Simulab to commercialize medical skill evaluation software developed by University of Washington’s BioRobotics Laboratory.
Simulab Corporation, a Seattle-based developer of medical and surgical simulators, is working with the BioRobotics Laboratory at the University of Washington to commercialize UW software capable of measuring hands-on surgical skills. Simulab plans to target surgical residency programs and large hospitals for the skill-evaluating simulators. In this Phase II project, UW will receive $89,811 in research and technology development funding from Washington Technology Center.
“This project will validate unique software deployed in the EDGE platform, developed by UW and licensed by Simulab, which tracks hand motions of medical personnel while they interact with model tissues and organs,” said professor Hannaford. “The technology quantitatively matches performance to level of skill.
“Simulab is thrilled with the second round of funding support from WTC. The commercialization of EDGE will be the culmination of a long-standing collaboration between the University of Washington and Simulab. There is nothing currently available on the market to objectively evaluate and validate surgical skills, so EDGE is a crucial addition to the medical training process and we excited to be a part of it.” said Christopher Toly, Chief Executive Officer and Chief Technology Officer of Simulab.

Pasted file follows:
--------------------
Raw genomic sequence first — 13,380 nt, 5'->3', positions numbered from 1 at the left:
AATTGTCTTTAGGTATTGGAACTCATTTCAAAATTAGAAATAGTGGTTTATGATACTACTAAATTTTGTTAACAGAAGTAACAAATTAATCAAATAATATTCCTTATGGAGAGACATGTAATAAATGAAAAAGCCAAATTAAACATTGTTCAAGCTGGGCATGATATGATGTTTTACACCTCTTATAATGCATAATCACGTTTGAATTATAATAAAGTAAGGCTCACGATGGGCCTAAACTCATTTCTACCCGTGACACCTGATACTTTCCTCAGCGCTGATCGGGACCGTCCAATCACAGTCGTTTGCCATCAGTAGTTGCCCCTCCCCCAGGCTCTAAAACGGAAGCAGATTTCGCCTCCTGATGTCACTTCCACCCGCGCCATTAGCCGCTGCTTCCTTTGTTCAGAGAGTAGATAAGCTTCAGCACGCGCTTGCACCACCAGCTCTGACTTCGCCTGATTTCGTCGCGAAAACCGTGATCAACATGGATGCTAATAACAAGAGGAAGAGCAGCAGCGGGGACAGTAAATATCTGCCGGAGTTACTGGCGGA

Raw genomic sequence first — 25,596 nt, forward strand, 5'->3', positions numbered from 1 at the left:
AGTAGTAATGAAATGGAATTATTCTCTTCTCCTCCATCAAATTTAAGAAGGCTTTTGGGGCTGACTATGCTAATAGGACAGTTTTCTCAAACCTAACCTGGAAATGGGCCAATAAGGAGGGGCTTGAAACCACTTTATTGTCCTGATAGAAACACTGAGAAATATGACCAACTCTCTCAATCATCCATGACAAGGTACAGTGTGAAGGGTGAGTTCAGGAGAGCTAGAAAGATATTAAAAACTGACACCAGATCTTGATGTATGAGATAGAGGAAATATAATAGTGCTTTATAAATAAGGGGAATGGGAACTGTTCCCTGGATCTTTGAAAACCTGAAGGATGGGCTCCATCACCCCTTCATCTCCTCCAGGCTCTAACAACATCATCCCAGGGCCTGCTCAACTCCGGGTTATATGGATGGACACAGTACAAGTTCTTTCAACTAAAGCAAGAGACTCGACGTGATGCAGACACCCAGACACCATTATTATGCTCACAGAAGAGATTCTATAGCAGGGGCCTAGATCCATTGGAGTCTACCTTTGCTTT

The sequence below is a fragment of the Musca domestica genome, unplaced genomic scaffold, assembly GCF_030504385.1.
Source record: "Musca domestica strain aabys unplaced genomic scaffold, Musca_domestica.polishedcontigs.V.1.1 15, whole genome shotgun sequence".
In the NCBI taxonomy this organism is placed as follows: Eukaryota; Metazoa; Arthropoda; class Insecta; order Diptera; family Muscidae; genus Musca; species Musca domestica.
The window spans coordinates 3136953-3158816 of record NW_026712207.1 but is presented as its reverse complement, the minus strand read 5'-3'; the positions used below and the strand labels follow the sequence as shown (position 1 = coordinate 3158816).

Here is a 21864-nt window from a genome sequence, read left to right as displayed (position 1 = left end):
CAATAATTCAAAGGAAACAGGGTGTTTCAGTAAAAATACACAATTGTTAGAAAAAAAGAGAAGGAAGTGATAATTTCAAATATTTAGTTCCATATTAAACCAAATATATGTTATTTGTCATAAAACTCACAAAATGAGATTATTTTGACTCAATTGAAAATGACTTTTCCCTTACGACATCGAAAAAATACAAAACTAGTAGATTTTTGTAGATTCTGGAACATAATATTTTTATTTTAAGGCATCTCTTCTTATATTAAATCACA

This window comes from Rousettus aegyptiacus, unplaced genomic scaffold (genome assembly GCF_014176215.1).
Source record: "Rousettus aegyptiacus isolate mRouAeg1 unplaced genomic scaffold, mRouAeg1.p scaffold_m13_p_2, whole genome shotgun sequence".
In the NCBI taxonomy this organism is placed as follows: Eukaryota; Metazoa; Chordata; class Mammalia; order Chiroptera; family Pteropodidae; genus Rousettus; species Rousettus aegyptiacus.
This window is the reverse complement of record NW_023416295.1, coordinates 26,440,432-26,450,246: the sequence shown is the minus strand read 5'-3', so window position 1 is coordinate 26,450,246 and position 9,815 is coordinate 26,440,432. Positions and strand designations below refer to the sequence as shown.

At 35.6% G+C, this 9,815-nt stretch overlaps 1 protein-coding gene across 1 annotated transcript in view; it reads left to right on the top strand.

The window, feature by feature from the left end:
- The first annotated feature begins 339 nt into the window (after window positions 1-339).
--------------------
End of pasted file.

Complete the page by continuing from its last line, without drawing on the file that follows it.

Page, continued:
“As our economy continues to struggle, innovative private-public partnerships like this are imperative. By leveraging more resources, we will be able to put more Washington workers back to work in living wage jobs,” state Sen. Jeanne Kohl-Welles (D-Seattle) said.
“These advancements, happening as a result of creative visionaries, the University of Washington’s world class research departments, and Washington Technology Center’s tremendously important grants represent everything we are trying to accomplish in the biotech field,” said state Rep. Reuven Carlyle (D-Seattle). “The innovation, high paying jobs, R&D ripple effect and commercialization of knowledge will improve not just Seattle but the whole world. We have all of the central ingredients to make Seattle the world’s premier hub for life science, global health, R&D commercialization and other fields representative of science in the 21st Century.”
“This is a big win for the UW and Simulab that could have huge long-term medical and economic potential,” said state Rep. Mary Lou Dickerson (D-Seattle), who represents the Seattle community where Simulab is located.
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